This isn't the kind of book I'd pick up to read and I believe both the cover and the summary do not bring it justice, because it is a wonderful book and it doesn't look like, from the cover and blurb. So I was very lucky to receive a free copy for review, since I can correct that mistake for many people - I can show them how amazing the book really is.
Stella Vance pours her heart out. Her story isn't easy, she's been through a lot. Not so much in suffering (not like abuses or starvation), but more like learning, personal and spiritual growth.
I feel like I connect to her story more than others because I've had my mystical phase and I lost it, sort of.
When I was young, I never went to church. My father, being raised a Lutheran and a church mouse, always wanted to, but mom didn't like it much - just lazy, I guess. I went to church went it was time for confirmation and so I had mine and went there and studied and read the Bible and was proud to memorize everything, just like I always loved studying in school. But I always questioned. And so I went to the internet, not much later (a couple of years later I got my computer with internet) and researched all I could. I made some friends and I found paganism, in general. I was obsessed with Wiccans and Masons and all that stuff, I started collecting stuffs, crystals, incense, little witchy dolls and wearing a pentagram. A friend of mine taught me how to read the cards and I was learning how to read the palm lines. But after a while it faded out for me. I thought "well, now I know what to believe and I know what to do" and went on with life.
I started calling myself an atheist - because, really, there is no "God" (and don't flame on me, this is my view, if you believe in God, fine, I'm not trying to convince you if you don't try to convince me) - but atheist never quite described it. I just have an honest disgust for organized religion and the antropomorphic god they created. And when Stella said that on her book, I knew we'd connect.
Stella Vance tells her story honestly, from the horror and freedom that came with her parents' divorce to her late teens, college years, first loves, travelling, marriages, abortions, experiences with several legal and illegal substances and so on.
She was worried that her abortions might shock. I'm not sure if this is considered a spoiler (or if there is a way to spoil a book as such, because to me, any information doesn't take the fun and the amazement of the story as it's told), if you consider it a spoiler, I apologize. I don't find it shocking - it's "in-character", even if the character isn't fictional, because after a while, reading the book, you understand her and you follow her and you end up expecting her to rationalize and act a certain way - and everything she did was perfectly in character, it fit her personality.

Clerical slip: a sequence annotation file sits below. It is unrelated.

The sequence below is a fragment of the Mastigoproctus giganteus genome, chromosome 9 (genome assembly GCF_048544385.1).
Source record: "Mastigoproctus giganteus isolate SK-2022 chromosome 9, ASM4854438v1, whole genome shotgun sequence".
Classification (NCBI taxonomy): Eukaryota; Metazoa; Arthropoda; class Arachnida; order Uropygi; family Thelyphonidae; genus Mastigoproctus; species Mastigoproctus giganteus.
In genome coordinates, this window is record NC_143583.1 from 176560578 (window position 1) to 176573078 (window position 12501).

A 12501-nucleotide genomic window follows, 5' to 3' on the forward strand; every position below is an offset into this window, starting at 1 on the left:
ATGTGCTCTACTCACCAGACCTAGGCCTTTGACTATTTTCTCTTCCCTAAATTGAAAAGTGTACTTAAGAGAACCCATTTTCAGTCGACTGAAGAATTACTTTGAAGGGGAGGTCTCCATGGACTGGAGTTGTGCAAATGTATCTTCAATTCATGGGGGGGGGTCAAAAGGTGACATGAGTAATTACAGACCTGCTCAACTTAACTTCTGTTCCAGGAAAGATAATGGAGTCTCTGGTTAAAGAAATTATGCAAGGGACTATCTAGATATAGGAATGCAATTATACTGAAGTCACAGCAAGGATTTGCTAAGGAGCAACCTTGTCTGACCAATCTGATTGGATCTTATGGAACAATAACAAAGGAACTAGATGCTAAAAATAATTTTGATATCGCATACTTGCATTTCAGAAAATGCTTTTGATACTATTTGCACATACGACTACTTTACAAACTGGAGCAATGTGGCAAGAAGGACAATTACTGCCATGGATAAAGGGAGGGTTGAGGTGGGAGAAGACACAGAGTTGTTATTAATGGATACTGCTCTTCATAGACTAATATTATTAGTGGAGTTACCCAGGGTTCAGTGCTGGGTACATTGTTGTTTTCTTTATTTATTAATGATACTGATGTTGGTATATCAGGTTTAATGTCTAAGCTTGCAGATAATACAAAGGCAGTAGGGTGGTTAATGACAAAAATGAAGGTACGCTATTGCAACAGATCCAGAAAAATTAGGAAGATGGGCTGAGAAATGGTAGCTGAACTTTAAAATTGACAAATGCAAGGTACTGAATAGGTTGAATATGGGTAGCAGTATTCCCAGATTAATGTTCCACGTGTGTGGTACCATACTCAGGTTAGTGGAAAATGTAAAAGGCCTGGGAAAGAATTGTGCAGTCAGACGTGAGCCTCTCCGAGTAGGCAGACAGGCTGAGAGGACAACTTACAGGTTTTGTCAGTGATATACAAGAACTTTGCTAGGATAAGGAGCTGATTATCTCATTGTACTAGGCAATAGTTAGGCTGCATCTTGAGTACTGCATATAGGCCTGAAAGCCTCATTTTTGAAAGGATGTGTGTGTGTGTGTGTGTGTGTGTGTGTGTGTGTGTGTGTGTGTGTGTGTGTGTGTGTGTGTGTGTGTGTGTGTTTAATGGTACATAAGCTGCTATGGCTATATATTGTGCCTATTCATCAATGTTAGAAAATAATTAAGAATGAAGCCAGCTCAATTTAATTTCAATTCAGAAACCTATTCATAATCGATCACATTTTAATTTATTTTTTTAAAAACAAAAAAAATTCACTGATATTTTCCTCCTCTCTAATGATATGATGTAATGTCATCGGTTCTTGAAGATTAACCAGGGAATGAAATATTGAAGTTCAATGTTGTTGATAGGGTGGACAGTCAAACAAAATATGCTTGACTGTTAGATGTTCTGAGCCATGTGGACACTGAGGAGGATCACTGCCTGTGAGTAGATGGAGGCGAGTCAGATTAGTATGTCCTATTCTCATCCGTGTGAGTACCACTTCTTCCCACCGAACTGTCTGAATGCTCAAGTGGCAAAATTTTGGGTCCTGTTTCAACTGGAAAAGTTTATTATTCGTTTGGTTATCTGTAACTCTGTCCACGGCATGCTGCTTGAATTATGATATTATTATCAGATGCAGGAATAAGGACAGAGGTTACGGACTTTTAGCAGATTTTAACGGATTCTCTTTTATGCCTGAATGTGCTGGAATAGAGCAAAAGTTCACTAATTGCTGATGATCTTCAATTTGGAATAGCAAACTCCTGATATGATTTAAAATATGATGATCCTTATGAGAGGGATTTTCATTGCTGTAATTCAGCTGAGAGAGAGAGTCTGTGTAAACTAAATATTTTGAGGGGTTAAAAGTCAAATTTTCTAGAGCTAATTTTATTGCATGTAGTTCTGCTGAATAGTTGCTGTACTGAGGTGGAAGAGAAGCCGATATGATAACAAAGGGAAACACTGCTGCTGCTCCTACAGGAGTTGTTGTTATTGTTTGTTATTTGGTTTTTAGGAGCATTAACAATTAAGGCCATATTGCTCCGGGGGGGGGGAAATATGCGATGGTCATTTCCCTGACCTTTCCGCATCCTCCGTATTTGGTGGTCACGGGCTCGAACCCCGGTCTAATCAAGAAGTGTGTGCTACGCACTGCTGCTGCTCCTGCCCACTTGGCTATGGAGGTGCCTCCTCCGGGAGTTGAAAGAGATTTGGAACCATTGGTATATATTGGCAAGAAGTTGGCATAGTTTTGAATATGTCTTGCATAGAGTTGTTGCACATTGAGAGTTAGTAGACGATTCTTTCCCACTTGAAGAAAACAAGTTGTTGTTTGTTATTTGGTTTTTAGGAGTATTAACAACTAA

I was shocked (or amazed) at the way she managed to get rid of addictions whenever she felt that she needed to, got rid of diseases and problems simply by wanting it and working with her body and her mind to do what was needed. I still lack much of that self control. But we share the desire to learn and t impove.
The belief in reincarnation is also mine as well as hers. For me, it felt simple, I knew more than I could have learned since I was born and I simply didn't know where the information came from. So I believed I eiter was too smart but had a terible memory for the "where's" or I knew it from a previous life.
Also, there is something I must point out. If the back cover picture is trully Stella's (she's used a pen name to write the book, so perhaps the picture isn't hers as well, but I think it is), then I am in awe. She is beautiful, her body, her confidence, at the age she is now (around 55), well, I don't have that figure and that confidence at the age of 24. I hope by my 40's I have learned how that is.
I also felt a major conection to Stella when she talks about other languages and travelling. I never travel, except to my grandma's which is a 1 hour ride, but I love travelling. On my High School graduation we tavelled 2 states for this paradise-like island and it was amazing. This year, I went 3 times to São Paulo, not the capital, in-state, for work related things, and I loved it, flying, traveling by plane is what I was made for. And now I'm eager to graduate on college because I'm treating myself with a travel instead of a party. I'm still deciding, but I think London ;) And I'm also addicted to new languages and I learn them easily.
Also, I adored how feminist Stella is, even if she doesn't call herself that directly. She believes in herself and in the power of women, she believes in sexual liberation and financial and social independence. I believe that too.
I read this book, seeing myself. I read this book, connecting to each and every sentence.
Around the ending, I disconected a bit because I either didn't get there yet or I'm not going to. When the talk about Advaiti started, I got a little off - I relate to it, but I can't quite merge with that view, not yet. But the idea of seeking enlightnment by learning is perfect with my views - it hurts me, every day, that I know I will never read all the books in the world or learn all there is to learn.
I recommend this book to everyone who is open to new experiences, who cherish a woman's freedom, who is highly espiritulized and who isn't afraid of talking or seeing someone talking openly. You must rid yourself of your prejudices and see Stella for who she is - a flawed human being, who chose the best she could and, really, had great results, harvested great rewards and is still living an amazing life, full of love, freedom and enlightenment.